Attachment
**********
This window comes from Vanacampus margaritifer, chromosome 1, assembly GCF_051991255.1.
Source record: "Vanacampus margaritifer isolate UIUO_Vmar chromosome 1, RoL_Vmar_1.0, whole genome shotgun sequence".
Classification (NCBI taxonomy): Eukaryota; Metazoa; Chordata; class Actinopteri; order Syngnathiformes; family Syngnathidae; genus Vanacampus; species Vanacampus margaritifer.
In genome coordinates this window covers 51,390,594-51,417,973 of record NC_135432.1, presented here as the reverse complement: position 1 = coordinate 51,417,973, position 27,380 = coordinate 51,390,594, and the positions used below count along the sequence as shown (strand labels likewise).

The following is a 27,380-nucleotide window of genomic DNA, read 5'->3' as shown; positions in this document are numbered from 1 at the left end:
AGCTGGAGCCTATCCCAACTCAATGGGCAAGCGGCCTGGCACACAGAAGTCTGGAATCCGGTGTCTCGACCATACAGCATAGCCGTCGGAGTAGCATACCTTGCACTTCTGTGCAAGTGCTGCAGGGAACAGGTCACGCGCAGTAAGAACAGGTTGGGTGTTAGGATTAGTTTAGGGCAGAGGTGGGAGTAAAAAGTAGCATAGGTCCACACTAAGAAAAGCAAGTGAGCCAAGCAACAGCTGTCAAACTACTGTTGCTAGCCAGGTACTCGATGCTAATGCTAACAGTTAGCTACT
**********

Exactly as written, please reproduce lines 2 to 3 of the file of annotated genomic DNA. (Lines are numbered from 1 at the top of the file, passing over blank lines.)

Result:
Source record: "Vanacampus margaritifer isolate UIUO_Vmar chromosome 1, RoL_Vmar_1.0, whole genome shotgun sequence".
Classification (NCBI taxonomy): Eukaryota; Metazoa; Chordata; class Actinopteri; order Syngnathiformes; family Syngnathidae; genus Vanacampus; species Vanacampus margaritifer.